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Detrimental impacts of radiotransmitters on juvenile Louisiana Waterthrushes

Journal of Field Ornithology

6570_Mattsson.pdf
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Abstract

The Louisiana Waterthrush (waterthrush: Seiurus motacilla) is a forest-dwelling, Nearctic-Neotropical migratory passerine that nests along streams. We attached radiotransmitters (0.6-0.8 g) to 12 nestling waterthrushes using snug, elastic loops. At three nests, adult waterthrushes were videotaped removing radio-tagged young from the nest. In addition, we recovered nine radio-backpacks (with two still attached to the carcasses of nestlings) near nests within a few days after attaching transmitters. Only one of 12 radio-tagged young was relocated more than 24 h after attaching the transmitter. Thus, the method of transmitter attachment we used was not effective. Using snug, nonelastic loops (e.g., nylon) for the harness may reduce the loss of transmitters, but may injure the skin as fledglings grow. Other possible alternatives include (1) gluing the transmitter to skin on the back of nestlings, (2) capturing fledglings in mist nets and attaching transmitters a week or more after fledging by which time contour feathers have grown and the likelihood of a parent removing the transmitter may be reduced, or (3) attempting to monitor fledglings without attaching transmitters. The success of the latter two alternatives would likely be enhanced by attaching transmitters to adults and then tracking them to locate their still-dependent fledglings.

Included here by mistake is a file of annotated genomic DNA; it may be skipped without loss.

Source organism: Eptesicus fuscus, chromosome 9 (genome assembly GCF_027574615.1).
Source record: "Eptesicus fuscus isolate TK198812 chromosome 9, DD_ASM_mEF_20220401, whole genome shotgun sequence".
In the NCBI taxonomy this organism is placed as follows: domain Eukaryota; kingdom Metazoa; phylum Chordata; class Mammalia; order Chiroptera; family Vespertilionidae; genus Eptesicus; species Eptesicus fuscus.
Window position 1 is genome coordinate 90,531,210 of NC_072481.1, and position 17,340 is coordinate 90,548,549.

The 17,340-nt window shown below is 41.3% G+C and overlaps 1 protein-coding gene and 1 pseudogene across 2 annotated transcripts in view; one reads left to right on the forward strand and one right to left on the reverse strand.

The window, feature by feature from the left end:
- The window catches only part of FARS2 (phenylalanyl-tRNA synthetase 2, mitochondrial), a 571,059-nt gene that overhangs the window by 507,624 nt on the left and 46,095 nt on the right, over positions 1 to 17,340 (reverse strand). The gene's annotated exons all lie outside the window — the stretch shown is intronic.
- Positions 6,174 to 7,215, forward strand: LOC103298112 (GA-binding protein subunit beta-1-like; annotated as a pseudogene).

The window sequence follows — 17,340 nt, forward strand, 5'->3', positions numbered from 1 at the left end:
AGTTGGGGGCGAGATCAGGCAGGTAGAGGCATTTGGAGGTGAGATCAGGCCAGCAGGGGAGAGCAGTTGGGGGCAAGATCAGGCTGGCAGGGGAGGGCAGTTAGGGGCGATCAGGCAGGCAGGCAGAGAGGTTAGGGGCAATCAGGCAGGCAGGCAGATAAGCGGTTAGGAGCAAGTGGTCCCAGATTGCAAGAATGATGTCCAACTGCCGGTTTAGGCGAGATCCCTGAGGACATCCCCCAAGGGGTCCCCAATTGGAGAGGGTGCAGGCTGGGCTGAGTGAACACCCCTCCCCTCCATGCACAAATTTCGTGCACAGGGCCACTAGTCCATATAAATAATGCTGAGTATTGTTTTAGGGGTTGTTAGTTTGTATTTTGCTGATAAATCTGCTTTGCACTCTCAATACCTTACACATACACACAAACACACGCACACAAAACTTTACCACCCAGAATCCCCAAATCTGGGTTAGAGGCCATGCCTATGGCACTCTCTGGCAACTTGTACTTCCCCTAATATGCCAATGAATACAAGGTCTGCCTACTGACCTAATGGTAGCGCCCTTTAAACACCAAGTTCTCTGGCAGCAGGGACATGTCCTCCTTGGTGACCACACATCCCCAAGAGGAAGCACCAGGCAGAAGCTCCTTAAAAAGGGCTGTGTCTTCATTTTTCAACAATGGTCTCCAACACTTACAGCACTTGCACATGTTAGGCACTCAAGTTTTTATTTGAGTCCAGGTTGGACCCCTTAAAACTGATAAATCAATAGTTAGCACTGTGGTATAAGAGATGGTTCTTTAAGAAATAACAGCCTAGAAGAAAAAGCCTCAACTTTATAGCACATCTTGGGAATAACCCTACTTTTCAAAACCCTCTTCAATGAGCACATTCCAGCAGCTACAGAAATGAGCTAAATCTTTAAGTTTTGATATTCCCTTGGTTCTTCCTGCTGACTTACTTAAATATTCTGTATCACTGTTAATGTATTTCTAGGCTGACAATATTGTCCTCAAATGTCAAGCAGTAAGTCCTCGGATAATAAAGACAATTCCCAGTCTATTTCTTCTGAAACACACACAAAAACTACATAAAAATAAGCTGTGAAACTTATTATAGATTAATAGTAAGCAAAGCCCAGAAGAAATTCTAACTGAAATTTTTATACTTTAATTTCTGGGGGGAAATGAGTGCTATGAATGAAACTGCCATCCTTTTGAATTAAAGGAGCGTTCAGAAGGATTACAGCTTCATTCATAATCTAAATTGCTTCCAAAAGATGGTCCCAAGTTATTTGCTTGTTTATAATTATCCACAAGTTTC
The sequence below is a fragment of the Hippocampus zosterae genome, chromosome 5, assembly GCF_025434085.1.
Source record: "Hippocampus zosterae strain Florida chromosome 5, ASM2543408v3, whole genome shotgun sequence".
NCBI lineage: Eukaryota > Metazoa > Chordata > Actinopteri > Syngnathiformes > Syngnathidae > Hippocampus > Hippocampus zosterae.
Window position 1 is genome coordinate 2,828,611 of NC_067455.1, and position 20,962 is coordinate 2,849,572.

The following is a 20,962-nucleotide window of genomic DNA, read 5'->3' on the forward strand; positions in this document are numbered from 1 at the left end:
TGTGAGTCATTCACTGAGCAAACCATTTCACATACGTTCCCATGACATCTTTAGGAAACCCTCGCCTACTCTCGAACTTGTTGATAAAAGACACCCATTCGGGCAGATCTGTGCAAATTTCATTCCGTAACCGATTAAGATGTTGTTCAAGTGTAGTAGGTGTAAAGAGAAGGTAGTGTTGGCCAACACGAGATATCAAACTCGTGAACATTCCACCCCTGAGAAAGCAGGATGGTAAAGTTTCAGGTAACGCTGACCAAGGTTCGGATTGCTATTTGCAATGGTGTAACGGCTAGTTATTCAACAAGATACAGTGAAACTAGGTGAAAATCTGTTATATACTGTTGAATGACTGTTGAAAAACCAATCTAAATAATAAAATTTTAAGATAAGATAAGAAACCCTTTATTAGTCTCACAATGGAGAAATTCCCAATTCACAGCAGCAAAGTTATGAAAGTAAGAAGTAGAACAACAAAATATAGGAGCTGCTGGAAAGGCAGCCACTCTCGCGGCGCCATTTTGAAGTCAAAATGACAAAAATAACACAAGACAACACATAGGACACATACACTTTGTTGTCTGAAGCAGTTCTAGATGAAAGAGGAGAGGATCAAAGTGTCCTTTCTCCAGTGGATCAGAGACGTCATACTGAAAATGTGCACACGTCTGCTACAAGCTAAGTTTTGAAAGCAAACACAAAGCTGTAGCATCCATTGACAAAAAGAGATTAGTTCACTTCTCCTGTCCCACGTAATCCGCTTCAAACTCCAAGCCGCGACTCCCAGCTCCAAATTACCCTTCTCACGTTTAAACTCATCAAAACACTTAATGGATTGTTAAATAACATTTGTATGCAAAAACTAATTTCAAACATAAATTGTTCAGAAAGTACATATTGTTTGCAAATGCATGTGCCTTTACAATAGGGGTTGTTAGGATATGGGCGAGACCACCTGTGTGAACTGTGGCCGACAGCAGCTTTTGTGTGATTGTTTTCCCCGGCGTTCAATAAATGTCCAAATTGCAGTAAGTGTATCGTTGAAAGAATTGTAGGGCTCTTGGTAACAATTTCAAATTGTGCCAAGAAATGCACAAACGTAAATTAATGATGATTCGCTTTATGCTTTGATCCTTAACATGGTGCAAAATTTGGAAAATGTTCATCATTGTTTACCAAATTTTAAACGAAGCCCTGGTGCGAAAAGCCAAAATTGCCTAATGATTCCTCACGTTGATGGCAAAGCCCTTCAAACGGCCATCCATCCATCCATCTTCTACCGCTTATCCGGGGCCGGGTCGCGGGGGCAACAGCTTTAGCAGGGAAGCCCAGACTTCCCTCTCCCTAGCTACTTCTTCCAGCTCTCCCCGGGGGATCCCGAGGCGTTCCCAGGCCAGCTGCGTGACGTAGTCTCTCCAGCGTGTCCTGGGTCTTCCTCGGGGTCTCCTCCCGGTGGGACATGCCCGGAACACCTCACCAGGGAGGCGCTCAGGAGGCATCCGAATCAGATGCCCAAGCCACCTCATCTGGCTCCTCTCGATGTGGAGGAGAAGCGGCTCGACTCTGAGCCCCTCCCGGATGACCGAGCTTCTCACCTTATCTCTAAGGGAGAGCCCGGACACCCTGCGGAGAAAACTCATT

Additional Publication Details

Publication type:
Article
Publication Subtype:
Journal Article
Title:
Detrimental impacts of radiotransmitters on juvenile Louisiana Waterthrushes
Series title:
Journal of Field Ornithology
Volume
77
Issue:
2
Year Published:
2006
Language:
English
Contributing office(s):
Patuxent Wildlife Research Center
Description:
173-177
Larger Work Type:
Article
Larger Work Subtype:
Journal Article
Larger Work Title:
Journal of Field Ornithology
First page:
173
Last page:
177
Number of Pages:
5